THE SPINE MAY 11, 2009
I actually like this Pope, not that my likes and dislikes in this matter
count very much. And, as that truly wonderful New York Times
reporter Rachel Donadio tells us from Jerusalem today, Benedict XVI
also wants a homeland for the Palestinians. Actually, the Holy
Father's views on Palestine aren't of great importance, although perhaps
a bit more than those of the Archbishop of Canterbury who has even less
divisions than the Pope (Stalin's cruel metaphor for Vatican power) and
is one of those modern clerical goofies, besides. No, the Pope did
not say a "state," as Donadio aptly points out.
But that's what everyone means, even right-wing Israelis, like Avigdor
Alas, the Vatican's historical credentials in these matters are
foul. All you have to do is read Sergio I. Minerbi,
The Vatican and Zionism, which goes up only to 1925, to
grasp the difficulties that the papacy had with the very idea of the
Jewish people. The history does not get better during or after
World War II. Of course, the foreign policy of the Vicar of Christ
was virulently opposed to the 1947 Partition Plan which would have
established two states in Palestine, a small one (Jewish) and a
large one (Arab). No one thought of the inhabitants of the second
one as Palestinians, by the way. Had the Vatican supported the
partition of Palestine, people would snicker less as the Pope supports a
Palestinian homeland 62 years later, although he has not yet recognized
Nearly sixty-two years ago the Arab states--acting for themselves but
speaking with forked tongues for the Arabs of Palestine--rejected the
Partition Plan that emerged circuitously: 1. from the 1917 Balfour
Declaration and 2. from the League of Nations mandate, intended to
establish the Jewish national home. Oh, you forgot? The Arabs
would get Lebanon, Syria, Jordan, Iraq etc; the Jews would get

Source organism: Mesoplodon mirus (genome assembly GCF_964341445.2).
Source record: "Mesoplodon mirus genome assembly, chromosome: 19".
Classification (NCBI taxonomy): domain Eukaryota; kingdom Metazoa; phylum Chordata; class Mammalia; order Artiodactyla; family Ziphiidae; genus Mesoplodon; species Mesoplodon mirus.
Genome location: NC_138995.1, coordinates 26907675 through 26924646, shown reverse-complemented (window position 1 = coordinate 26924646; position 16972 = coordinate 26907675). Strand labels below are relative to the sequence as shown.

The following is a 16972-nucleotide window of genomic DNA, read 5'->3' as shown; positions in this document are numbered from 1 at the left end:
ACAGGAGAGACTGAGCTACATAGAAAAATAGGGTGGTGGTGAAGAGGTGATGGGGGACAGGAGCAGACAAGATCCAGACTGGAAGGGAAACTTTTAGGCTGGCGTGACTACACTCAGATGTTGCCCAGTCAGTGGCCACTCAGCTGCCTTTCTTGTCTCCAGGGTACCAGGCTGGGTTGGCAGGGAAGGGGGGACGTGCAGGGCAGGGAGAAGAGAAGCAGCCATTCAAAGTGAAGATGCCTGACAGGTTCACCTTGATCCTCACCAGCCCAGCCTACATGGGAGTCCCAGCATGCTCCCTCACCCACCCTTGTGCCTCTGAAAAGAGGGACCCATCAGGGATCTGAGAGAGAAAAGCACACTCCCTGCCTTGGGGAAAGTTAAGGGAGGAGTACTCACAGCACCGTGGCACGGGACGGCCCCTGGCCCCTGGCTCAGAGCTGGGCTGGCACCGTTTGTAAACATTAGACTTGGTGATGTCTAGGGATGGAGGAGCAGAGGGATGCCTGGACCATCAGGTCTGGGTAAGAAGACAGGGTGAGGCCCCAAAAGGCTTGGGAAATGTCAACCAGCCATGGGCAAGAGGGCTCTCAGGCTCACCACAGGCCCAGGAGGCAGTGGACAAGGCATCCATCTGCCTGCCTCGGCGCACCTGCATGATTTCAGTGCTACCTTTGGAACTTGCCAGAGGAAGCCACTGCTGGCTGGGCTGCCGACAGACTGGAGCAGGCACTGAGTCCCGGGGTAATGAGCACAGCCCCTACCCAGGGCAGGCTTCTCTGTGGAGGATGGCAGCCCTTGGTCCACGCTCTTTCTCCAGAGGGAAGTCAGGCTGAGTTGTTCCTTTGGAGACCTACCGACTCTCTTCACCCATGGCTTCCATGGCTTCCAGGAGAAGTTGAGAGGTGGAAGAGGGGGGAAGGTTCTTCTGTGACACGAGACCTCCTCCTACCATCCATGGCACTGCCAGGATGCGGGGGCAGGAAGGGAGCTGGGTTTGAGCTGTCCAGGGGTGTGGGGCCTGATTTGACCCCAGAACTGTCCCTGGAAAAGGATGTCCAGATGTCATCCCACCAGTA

Palestine. Pretty fair, it seems to me. Actually, the
Zionists were lucky to have had Transjordan cut off in 1921 from
Palestine by the great Christian Zionist Winston Churchill, about whom
Michael Makovsky has written an incandescent piece of scholarship,
Churchill's Promised Land, published as a New Republic
Book by Yale University Press.
The division of Palestine by the United Nations in 1947 emasculated the
Zionist dream cartography. Still, they accepted it. But the
war of five Arab states (the above, plus Egypt), meant utterly to squash
the newly independent State of Israel, actually enlarged its territories
so that it would no longer be discontinuous and utterly tiny. That
is, the Jewish state won land in battle; Jordan annexed Judea and Samaria
and over time allowed their populations to become citizens of the
kingdom; Egypt just appropriated Gaza and made of it a jail, no one in,
no one out.
The Partition Plan would have internationalized the whole city of
Jerusalem. The Zionists were not delighted but they accepted.
The Arabs did not. The fighting also left east Jerusalem and
the Old City in the possession of King Abdullah, the present Abdullah's
great-grandfather. The ancient Jewish Quarter was completely destroyed,
along with ancient Jewish sites, cemeteries (including the one on the
Mount of Olives) and synagogues. Israel retook this territory in
the Six Day War and put it under its sovereignty.
This is the history behind a fascinating Times story, "Parks
Fortify Israel's Claim to Jerusalem," this one by Ethan Bronner and
Isabel Kershner. The article is not only about parks.
It is about history and national destiny. Had the Arabs not
rejected the partition of Palestine and the internationalization of the
Holy City, the last six decades would have been very different: borders,
parks, people. Still, It wouldn't have been a picnic.
And thus it is written.